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Radio Free Asia reports on early release of imprisoned member of Vietnamese religious group

Vuong Thanh Thuan, a member of the independent Pure Hoa Hao Buddhist group, has been released from prison seven months early, his family told Radio Free Asia.

Thuan, 33, was arrested with his father, Vuong Van Tha, and two other followers, Nguyen Nhat Truong and Nguyen Van Thuong, on May 18, 2017. They were all charged with  “conducting anti-state propaganda” under Article 88 of the Criminal Code.

In the trial on January 23, 2018, Thuan was sentenced to seven years in prison and three years of probation while his father was sentenced to 12 years in prison. The other two were given six-year terms and completed their sentences in March.

Thuan’s sister Vuong Ngoc Thao, who is a refugee in Thailand, spoke to her younger brother on the phone immediately after his release on Oct. 19.

“My brother was in prison for six years and five months and that was reduced by seven months,” she told RFA Vietnamese.

“At first, when he was in prison, he was silent and didn’t say anything, but later when he saw suppressed political prisoners, he felt it was so unfair that he started protesting and going on a hunger strike so enjoyed no further reduction in his sentence.”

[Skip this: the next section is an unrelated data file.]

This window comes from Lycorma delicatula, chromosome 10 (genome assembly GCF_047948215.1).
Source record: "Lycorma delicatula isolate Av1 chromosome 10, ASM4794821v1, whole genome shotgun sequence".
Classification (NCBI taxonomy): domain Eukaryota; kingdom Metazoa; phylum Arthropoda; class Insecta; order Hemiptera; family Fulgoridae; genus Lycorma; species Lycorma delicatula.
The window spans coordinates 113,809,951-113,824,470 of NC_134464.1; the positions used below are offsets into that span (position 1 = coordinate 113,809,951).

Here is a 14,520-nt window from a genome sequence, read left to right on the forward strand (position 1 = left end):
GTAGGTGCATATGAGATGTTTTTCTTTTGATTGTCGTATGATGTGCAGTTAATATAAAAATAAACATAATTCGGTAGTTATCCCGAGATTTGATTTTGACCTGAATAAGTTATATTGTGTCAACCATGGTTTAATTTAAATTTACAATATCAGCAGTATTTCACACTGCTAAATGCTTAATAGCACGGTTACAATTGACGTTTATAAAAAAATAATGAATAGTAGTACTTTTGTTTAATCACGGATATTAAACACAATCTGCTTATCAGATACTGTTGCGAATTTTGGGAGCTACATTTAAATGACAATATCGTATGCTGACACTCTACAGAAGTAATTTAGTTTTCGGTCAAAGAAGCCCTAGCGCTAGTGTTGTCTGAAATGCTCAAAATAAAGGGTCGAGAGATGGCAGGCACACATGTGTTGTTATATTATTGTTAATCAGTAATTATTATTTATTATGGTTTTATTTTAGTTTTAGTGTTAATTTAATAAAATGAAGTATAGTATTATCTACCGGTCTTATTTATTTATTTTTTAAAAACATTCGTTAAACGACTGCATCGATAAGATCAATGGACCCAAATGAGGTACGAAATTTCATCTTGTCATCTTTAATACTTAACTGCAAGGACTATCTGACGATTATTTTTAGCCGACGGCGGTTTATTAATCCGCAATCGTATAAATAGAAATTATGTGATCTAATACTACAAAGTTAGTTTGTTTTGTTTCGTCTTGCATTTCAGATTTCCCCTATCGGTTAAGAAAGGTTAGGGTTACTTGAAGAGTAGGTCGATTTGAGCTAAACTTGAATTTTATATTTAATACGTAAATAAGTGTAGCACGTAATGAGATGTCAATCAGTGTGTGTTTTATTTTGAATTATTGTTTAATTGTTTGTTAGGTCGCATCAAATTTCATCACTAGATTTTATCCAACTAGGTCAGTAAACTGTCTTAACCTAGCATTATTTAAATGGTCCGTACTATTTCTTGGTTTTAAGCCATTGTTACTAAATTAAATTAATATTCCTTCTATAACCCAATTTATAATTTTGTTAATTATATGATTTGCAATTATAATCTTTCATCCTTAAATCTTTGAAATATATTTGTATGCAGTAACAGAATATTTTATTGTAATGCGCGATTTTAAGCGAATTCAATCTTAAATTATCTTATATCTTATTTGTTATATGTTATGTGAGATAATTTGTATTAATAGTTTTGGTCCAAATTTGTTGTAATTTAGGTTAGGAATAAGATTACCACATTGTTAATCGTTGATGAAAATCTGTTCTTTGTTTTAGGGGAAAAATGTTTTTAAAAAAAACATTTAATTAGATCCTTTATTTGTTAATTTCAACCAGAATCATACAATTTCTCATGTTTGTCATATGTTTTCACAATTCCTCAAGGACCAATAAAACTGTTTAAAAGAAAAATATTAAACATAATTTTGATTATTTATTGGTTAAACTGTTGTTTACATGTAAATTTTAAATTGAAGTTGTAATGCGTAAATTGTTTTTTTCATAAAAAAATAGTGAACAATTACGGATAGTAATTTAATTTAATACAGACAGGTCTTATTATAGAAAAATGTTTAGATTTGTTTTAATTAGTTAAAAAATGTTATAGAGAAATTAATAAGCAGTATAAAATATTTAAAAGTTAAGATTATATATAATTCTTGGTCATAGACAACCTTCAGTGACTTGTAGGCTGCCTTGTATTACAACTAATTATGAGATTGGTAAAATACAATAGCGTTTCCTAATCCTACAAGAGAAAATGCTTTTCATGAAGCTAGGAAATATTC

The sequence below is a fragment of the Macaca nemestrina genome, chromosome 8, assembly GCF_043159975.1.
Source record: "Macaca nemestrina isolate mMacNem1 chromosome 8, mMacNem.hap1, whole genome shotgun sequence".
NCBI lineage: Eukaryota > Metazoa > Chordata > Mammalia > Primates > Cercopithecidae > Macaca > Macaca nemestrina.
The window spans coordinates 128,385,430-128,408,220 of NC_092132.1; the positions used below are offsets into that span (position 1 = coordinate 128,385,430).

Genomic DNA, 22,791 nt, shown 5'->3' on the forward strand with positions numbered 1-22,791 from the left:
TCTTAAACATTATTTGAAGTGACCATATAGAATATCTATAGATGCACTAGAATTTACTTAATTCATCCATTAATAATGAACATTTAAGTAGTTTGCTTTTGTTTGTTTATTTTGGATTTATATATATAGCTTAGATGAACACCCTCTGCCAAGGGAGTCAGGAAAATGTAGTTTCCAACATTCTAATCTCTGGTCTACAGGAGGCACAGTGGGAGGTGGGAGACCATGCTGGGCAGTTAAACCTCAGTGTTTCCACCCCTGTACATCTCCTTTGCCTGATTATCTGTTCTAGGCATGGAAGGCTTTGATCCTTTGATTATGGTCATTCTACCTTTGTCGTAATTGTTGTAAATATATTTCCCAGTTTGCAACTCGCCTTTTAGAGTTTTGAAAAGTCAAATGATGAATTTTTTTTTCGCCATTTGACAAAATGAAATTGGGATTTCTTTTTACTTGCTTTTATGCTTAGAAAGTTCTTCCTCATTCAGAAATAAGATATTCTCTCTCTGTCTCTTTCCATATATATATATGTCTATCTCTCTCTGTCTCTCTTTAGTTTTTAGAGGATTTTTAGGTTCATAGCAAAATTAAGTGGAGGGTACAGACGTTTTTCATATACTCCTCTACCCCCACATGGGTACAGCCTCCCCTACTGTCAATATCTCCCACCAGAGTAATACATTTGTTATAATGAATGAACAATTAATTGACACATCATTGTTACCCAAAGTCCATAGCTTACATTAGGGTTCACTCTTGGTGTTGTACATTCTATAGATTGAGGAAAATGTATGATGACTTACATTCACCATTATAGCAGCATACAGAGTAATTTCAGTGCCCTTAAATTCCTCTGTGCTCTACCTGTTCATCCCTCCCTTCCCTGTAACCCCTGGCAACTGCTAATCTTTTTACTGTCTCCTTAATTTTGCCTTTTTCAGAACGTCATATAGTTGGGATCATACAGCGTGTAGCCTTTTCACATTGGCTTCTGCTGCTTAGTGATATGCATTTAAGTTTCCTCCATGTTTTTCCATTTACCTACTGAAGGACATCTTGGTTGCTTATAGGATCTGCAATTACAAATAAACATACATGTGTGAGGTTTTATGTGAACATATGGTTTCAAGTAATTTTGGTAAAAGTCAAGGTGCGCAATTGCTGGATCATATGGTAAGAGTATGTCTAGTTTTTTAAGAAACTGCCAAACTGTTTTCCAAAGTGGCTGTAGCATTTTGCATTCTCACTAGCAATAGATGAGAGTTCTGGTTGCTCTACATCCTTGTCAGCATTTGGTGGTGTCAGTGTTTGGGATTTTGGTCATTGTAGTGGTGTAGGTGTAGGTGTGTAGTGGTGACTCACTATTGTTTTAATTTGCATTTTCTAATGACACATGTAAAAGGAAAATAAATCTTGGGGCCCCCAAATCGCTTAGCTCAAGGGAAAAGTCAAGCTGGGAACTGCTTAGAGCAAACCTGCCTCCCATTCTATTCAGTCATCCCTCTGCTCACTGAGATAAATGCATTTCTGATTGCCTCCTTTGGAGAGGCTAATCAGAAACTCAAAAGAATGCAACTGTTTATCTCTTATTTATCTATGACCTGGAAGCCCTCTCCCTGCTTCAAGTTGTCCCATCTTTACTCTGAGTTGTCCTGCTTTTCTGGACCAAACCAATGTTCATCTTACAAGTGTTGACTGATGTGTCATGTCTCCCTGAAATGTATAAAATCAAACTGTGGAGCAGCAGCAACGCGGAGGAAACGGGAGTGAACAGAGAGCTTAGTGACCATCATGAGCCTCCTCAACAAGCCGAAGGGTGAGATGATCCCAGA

She said her brother’s health was okay and he was mentally stable when he returned home.

RFA has been unable to contact Thuan directly because he does not have a phone.

His sister, Thao, told RFA she was concerned about their father, who they lost contact with four years ago.

She said her family is very worried about Tha’s health because they have not been able to visit him or send gifts to him in Binh Duong province’s An Phuoc Prison.

This is the second time Tha has been imprisoned. In the first case, in 2012, he was sentenced to three years on charges of “abusing democratic freedoms” for his activities in practicing religious freedom. 

“When my father went to prison for the first time, I went to visit him and the prison said my father refused to accept supplies. In the end, they left my father starving for seven months and five days so it was like my father was slowly dying,” Thao said.

She said she suspects the prison punished him because he refused to sign his confession and did not wear a prison uniform.

Thao said she wants human rights organizations and the international community to speak up so that her father can be treated more humanely, meet his family and receive gifts from relatives according to the provisions of the Law on Execution of Criminal Judgments. 

RFA called An Phuoc Prison to find out about Tha, but no one answered the phone.

He is a lay follower of the independent religious group Pure Hoa Hao Buddhism. Vietnam’s government officially recognizes the Hoa Hao religion, which has some two million followers across the country, but imposes harsh controls on dissenting groups.

Tha was accused of spreading fabricated, distorted, and slanderous statements about the government’s religious repression, and also telling his son to use his phone to record video clips of his work to spread on social media.

Translated by RFA Vietnamese. Edited by Mike Firn and Taejun Kang.


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